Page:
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4 Strategies for Responding to Glassdoor Reviews

How to respond to negative Glassdoor reviews, solicit positive employee feedback, and invest in your employer brand

In an increasingly transparent workplace, more employees and job-seekers are leveraging Glassdoor reviews to assess company culture and career opportunities. While a good review can be a powerful endorsement of a company’s workplace and management team, a bad review can hinder talent recruitment efforts.

Obviously, HR leaders can’t control what their employees or job seekers write in a Glassdoor review; however, they can try to counterbalance negative sentiment with positive reviews, and respond to reviews in a way that demonstrates a commitment to addressing underlying issues and supporting a positive workplace.

In a conversation with executives in The Circle, Glassdoor leaders Danny Guillory (Chief People Officer), Val Roush (Sales & Customer Success), Carolyn Snider (Customer Experience & Support Operations) and Cortney Holloway (Talent Acquisition) shared four tips for managing Glassdoor reviews and building their employer brand. 

#1 – Respond to Every Review.

According to a poll, the majority (30%) of executives in The Circle only respond to highly positive or negative Glassdoor reviews, while 26% don’t respond to them at all. Not addressing a negative review might seem like a good way to sweep it under the rug, but our experts explained why it could hurt your brand and workplace in the long run.

“Transparency can be difficult sometimes, but I think it can be a significant driver of equity.” – Danny Guillory, Chief People Officer @ Glassdoor

Our experts advised leaders to respond to every Glassdoor review – good or bad – to demonstrate to employees and job-seekers that their feedback is acknowledged. One People leader noted that responding to positive feedback is just as important: “If you only respond to extremely negative reviews and ignore the positive feedback, you can come off as being too defensive,” she explained.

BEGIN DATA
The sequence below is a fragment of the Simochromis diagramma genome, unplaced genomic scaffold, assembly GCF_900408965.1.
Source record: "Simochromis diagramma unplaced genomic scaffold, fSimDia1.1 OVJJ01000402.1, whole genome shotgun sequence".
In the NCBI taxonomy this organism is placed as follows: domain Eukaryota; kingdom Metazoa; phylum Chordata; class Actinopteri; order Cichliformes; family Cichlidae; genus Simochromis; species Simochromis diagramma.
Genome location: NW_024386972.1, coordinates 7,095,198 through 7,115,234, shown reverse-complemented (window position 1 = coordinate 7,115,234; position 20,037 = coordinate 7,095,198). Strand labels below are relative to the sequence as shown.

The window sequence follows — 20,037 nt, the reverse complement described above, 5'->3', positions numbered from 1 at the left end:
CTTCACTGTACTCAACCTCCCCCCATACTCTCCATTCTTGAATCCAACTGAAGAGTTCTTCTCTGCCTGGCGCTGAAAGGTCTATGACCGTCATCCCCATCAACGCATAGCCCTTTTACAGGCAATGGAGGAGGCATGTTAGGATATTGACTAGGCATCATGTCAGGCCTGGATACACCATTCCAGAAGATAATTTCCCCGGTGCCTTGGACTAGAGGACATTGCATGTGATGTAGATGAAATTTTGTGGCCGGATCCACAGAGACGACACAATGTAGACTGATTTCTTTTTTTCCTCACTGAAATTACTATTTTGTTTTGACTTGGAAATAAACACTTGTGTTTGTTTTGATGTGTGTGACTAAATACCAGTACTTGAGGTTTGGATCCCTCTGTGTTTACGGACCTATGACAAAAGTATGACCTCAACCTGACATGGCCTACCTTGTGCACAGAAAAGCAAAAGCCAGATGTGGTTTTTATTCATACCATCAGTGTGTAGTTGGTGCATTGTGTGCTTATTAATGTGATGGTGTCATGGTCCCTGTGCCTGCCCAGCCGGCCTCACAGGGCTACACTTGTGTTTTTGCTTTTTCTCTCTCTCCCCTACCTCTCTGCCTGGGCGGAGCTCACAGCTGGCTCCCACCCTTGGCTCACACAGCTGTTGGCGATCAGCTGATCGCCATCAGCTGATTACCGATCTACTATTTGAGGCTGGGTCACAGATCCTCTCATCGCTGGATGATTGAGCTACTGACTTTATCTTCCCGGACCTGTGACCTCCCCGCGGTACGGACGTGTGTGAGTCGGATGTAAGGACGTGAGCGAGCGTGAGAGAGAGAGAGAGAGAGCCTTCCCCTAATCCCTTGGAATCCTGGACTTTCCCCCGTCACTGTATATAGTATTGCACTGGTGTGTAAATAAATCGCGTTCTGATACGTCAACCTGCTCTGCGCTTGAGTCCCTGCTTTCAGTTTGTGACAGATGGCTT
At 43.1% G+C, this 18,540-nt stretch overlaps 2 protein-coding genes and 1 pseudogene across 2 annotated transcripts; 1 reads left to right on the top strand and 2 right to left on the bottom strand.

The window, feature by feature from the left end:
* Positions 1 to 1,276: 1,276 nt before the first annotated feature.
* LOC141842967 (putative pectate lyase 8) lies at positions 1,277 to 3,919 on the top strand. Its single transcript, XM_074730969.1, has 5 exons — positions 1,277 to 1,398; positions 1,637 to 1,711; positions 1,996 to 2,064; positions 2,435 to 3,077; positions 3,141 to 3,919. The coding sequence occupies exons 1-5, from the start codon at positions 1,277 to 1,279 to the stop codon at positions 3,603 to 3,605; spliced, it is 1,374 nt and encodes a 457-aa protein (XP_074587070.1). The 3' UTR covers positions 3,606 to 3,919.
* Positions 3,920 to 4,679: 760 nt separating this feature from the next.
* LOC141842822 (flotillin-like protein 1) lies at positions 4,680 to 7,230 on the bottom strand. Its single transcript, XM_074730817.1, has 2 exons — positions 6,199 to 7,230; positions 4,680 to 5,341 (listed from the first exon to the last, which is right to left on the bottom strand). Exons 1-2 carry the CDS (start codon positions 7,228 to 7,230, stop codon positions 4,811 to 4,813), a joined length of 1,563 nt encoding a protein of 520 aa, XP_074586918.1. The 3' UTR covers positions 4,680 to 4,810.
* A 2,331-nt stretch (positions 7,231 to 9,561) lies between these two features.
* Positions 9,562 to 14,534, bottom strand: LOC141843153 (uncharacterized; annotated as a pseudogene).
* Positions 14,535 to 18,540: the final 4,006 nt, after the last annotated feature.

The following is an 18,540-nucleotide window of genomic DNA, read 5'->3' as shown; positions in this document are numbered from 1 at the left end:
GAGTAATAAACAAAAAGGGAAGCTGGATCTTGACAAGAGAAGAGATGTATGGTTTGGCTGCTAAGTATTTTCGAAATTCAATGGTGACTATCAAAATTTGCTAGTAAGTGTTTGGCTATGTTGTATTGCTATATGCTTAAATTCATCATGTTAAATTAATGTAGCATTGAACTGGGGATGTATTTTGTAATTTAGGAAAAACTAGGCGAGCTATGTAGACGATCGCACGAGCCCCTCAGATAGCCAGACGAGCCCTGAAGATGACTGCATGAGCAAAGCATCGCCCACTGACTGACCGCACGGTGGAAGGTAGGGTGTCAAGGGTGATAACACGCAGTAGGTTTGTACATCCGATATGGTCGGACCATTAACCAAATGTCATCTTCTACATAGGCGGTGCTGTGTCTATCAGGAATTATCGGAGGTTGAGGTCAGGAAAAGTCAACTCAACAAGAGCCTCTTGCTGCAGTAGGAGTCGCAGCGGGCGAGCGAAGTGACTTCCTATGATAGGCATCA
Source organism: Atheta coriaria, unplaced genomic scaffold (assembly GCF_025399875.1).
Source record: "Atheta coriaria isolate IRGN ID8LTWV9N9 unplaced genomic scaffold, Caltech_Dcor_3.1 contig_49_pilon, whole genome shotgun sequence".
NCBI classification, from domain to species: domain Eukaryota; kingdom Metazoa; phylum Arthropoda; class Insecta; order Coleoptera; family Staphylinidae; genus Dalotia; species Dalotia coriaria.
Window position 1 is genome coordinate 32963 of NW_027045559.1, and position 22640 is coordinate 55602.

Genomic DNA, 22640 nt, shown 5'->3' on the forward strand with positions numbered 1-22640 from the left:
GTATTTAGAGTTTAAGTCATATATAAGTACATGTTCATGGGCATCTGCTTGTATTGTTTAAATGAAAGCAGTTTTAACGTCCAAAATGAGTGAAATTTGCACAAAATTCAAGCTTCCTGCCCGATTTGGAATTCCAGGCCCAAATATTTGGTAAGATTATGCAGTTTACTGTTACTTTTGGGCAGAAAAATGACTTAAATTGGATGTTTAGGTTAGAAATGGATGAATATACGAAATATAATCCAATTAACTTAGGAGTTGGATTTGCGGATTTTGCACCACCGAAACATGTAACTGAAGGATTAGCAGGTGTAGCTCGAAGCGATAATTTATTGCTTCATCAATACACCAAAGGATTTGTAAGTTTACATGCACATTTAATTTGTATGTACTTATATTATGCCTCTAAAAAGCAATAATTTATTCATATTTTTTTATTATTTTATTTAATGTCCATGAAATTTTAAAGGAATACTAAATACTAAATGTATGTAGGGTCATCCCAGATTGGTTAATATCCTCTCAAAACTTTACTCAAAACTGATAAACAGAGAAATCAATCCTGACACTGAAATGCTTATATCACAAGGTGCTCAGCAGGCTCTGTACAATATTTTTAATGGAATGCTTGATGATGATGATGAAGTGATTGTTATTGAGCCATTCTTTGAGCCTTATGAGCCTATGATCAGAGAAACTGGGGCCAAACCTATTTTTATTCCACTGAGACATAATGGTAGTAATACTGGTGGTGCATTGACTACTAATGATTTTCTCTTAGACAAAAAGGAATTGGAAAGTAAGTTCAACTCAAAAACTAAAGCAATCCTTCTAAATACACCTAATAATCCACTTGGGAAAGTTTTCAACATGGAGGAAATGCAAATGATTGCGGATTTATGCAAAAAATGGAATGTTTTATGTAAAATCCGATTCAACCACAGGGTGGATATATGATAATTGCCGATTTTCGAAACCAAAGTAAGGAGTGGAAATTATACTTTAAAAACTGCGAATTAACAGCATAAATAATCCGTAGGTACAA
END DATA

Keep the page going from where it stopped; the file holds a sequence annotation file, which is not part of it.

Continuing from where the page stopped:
Responding to reviews shouldn’t require significant time or resources. Consider designating a person or group of individuals within your organization to monitor your Glassdoor page and inform managers when they need to craft a response. One CHRO shared that her company has set up a Slack channel that notifies her team whenever a new Glassdoor review is posted, and they’re able to use that space to quickly align on next steps.

The benefit of monitoring and responding to Glassdoor reviews is the information they can provide, shining light on issues that your People team may need to investigate further or specific evidence of a healthy company culture that you can nurture and grow.

#2 – Anchor Review Responses in Truth.

Negative reviews can feel harsh and personal, and that’s because they are. Trying to spin a negative review to protect your employer brand is natural. Still, it can come at the expense of invalidating someone’s experience or being too over-promotional.

“If you over-index on correcting or trying to put a marketing spin on how great your company is, users will see right through that. The best thing you can do for your brand is try to hear out the person who had feedback and anchor your response in truth.” – Carolyn Snider, Customer Experience & Support Operations @ Glassdoor